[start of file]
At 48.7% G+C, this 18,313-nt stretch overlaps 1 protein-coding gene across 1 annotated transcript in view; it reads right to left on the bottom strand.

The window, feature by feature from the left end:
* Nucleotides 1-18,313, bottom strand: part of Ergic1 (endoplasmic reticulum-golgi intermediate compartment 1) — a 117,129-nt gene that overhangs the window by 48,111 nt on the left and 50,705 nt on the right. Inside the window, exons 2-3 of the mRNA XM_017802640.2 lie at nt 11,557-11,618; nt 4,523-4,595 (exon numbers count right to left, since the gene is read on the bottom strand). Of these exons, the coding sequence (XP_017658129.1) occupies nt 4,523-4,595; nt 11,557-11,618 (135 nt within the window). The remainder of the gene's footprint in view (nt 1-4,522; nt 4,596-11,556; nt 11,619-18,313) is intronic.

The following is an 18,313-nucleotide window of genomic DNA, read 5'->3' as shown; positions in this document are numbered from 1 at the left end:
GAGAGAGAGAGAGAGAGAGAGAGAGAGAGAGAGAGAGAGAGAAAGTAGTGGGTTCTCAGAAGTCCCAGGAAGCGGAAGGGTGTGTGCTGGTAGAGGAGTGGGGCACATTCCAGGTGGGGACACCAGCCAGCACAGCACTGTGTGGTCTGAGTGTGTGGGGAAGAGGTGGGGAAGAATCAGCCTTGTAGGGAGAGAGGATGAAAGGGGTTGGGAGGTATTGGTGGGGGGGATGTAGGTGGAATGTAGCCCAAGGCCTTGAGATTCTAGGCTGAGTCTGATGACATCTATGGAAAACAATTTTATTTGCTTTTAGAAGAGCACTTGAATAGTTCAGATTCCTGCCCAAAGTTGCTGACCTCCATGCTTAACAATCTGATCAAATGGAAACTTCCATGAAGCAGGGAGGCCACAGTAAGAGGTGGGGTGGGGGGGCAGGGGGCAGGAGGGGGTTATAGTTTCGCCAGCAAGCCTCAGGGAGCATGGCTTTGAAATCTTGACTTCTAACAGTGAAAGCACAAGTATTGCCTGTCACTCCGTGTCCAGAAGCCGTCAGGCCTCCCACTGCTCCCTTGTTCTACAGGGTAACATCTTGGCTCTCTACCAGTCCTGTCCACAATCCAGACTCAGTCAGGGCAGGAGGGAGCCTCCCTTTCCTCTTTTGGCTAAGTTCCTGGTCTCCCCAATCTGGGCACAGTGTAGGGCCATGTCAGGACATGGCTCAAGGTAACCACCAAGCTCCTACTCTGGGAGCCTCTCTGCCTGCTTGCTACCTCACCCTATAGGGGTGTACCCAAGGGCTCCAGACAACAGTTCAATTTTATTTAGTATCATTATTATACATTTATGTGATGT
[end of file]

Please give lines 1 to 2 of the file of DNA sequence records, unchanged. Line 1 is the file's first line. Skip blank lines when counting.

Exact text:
At 48.7% G+C, this 18,313-nt stretch overlaps 1 protein-coding gene across 1 annotated transcript in view; it reads right to left on the bottom strand.

The window, feature by feature from the left end: